Netflix's newest release is called Okja, a story of a girl named Mija who discovers that her pet super pig has been bred for food. A company called Mirando created super pigs to feed humans and then sent the pigs to different farmers around the world to take care of them. After a 10 year period, Mirando will host a Super Pig Contest where the farmer of the winning pigs will get a prize and the pigs will be sent to slaughter. Mija, who has grown up with Okja, discovers that Okja has been taken to be in the competition. She then embarks on a wild journey to save Okja with the help of animal activists.
The film has central themes and situations that happen in real life. Farm animals are bred to be slaughtered and then eaten by humans. There are scenes in the film where they enter a slaughter house to try and find Okja. They witness super pigs being electrocuted to get in line for the slaughterhouse and then once inside, they see pigs hanging upside down and being shot in the brain to stun and kill them. It is clear by their screams that these animals don't want to die. They want to live and spend time in nature with other animals that they love. It's an uncomfortable sequence to watch mostly because this horror happens in real life. This is not artistic imagination being performed onscreen.
It is ironic that Lucy Mirando is orchestrating the Super Pig Competition and mass breeding of super pigs to have a smaller environmental imprint. By doing this, she is removing the super pigs from the environments they have known their whole lives and destroying the relationships they have formed with the farmers. She is destroying personal environments for the sake of trying to save the planet's environment.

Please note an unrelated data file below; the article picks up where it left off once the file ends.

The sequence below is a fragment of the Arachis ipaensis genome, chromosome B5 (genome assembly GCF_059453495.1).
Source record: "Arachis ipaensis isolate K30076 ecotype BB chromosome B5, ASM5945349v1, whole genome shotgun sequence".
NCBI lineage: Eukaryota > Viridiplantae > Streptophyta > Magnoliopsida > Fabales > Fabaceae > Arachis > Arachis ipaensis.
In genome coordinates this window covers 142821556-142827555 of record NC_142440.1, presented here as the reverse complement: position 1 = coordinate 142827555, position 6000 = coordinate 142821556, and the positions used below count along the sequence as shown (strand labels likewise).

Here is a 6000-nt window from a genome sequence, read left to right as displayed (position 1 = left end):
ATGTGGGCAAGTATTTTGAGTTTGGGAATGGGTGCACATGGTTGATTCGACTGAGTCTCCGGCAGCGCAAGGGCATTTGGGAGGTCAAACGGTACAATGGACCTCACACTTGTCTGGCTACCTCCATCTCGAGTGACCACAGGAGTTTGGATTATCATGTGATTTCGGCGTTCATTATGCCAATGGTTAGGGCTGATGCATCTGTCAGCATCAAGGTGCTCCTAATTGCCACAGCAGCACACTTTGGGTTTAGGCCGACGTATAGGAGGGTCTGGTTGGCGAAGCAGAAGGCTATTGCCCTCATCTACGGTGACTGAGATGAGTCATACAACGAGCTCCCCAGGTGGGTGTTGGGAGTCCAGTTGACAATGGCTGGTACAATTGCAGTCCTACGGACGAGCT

The film highlights a lack of empathy when it comes to the lives of other animals. The Mirando team refuses to reunite Okja and Mija because it is not in their best interest since it would ruin a plan they have spent 10 years working on despite the fact that returning to Korea would be in the best interest of Okja and Mija. Animal agriculture embodies a similar lack of empathy by only treating animals like commodities and focusing on profits rather than the lives of the animals. Seeing Okja and Mija's relationship on screen humanized animals proving they have feelings and can build relationships just as we can.
Okja makes it clear that breeding animals to be eaten is not the best option for the animals. It is more beneficial to let them life their lives and let them be free. We can do this by veganizing our food choices and adopting a vegan diet. There are vegan options for every animal based product, so you don't have be deprived of taste, flavor or tradition.
The film is inspiring because it proves that fighting for animals by going vegan or being an activist can actually make a difference. It reinforces that animals want to live for themselves, not for us to eat. If you haven't watched it yet, get on Netflix and start streaming it! It's a beautiful film that holds a mirror to our actions for us to face and evaluate if this is the legacy we want to leave.